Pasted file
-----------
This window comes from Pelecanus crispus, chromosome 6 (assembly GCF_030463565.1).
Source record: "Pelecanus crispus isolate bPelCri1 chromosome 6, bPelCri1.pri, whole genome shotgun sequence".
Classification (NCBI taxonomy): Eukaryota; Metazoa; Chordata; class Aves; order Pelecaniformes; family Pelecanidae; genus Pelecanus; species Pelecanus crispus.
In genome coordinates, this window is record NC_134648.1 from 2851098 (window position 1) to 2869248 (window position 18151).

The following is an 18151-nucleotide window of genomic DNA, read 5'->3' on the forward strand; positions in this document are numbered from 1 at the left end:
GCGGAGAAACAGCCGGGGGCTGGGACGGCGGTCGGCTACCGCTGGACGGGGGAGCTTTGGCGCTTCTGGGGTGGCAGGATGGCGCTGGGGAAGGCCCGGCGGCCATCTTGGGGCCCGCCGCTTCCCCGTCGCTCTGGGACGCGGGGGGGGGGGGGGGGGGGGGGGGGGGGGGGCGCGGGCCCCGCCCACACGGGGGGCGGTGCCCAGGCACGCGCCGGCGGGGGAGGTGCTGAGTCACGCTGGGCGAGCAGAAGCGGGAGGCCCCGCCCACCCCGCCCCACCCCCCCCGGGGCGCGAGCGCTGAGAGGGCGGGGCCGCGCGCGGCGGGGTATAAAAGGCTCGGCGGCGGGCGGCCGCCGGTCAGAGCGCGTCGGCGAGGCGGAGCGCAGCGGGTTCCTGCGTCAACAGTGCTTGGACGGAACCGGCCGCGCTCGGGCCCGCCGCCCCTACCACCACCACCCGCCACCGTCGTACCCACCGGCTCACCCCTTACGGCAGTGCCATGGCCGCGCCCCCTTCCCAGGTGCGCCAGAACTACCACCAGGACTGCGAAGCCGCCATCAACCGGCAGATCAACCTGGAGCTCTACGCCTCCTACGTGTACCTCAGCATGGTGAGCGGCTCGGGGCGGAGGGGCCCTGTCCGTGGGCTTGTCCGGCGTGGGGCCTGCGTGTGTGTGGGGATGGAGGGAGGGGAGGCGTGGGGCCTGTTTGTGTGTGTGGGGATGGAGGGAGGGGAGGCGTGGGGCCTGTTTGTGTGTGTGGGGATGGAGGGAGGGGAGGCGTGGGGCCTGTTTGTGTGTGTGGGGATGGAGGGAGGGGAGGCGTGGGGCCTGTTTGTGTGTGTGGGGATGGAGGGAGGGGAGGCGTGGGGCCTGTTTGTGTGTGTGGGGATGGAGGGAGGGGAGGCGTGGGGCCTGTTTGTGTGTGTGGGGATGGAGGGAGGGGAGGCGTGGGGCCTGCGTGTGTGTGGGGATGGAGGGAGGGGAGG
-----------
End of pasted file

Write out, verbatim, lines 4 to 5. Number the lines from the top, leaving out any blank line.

In genome coordinates, this window is record NC_134648.1 from 2851098 (window position 1) to 2869248 (window position 18151).

The following is an 18151-nucleotide window of genomic DNA, read 5'->3' on the forward strand; positions in this document are numbered from 1 at the left end: